Rights group requests Parliament pass anti-torture law

The Egyptian Organization for Human Rights is demanding that the government and Parliament pass the anti-torture law that it already requested, considering the crime a violation of the most basic human rights, namely the right to life.
The organization welcomed in a statement on Sunday the ruling of the Cairo Criminal Court that sentenced police officers Omar Hamad and Mohamed al-Anwar to five years in prison for beating lawyer Karim Hamdy to death in an attempt to force him to confess to crimes committed by the Muslim Brotherhood.
The statement considered the ruling a step forward in prosecuting perpetrators of crimes of torture and an indication of a willingness to eliminate human rights violations in Egypt, but said this should be consolidated with legislative changes and harsher punishments.
The statement pointed out that torture is a crime that violates international conventions, such as Article 5 of the Universal Declaration of Human Rights, Article 7 of the 1966 International Covenant on Civil and Political Rights, Article 2 of the International Convention against Torture, the sixth principle of the United Nations on the Protection of Persons under Detention and Rule 31 of the United Nations Minimum Standard Rules for the Treatment of Prisoners.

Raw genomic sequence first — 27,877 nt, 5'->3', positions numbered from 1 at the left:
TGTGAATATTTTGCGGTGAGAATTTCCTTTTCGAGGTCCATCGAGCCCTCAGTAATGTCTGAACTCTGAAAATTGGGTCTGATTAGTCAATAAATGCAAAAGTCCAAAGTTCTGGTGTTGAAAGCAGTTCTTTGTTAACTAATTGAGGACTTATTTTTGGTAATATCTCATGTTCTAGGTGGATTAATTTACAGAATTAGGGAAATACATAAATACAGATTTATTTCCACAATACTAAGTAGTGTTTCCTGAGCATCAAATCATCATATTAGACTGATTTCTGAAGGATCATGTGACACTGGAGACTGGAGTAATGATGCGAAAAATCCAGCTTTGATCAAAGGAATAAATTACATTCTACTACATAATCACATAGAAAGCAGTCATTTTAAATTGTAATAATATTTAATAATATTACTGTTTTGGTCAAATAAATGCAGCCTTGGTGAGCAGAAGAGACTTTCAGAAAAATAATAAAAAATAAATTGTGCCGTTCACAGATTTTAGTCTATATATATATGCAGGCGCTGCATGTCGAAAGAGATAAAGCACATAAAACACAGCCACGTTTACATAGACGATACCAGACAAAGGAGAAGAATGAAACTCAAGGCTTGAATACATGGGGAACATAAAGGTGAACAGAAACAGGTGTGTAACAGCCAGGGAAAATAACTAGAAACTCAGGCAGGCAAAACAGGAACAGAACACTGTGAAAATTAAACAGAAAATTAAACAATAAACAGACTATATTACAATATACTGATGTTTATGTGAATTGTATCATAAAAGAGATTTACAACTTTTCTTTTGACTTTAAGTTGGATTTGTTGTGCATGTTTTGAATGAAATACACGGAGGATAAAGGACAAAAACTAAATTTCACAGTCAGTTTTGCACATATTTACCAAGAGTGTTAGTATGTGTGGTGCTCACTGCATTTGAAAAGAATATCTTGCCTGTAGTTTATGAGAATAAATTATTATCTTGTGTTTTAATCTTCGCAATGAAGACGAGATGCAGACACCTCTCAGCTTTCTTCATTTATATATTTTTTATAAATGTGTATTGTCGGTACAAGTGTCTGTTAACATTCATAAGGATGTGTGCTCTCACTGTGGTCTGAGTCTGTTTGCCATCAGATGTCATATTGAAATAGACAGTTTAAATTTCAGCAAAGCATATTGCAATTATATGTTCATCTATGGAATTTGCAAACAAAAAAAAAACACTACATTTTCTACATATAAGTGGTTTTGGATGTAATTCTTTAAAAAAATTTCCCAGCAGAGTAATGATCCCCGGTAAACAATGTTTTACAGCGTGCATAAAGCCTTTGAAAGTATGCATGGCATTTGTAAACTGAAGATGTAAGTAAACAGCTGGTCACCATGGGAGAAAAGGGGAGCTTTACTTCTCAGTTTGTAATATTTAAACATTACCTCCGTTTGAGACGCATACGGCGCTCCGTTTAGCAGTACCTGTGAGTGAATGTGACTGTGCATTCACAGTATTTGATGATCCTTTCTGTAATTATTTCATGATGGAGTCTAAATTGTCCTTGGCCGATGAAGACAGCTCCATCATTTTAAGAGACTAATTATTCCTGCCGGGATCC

The statement stressed that the International Convention against Torture defines the act as: all physical or mental pain or suffering without necessarily targeting to extract confessions as the Egyptian law defines it.
Edited translation from Al-Masry Al-Youm

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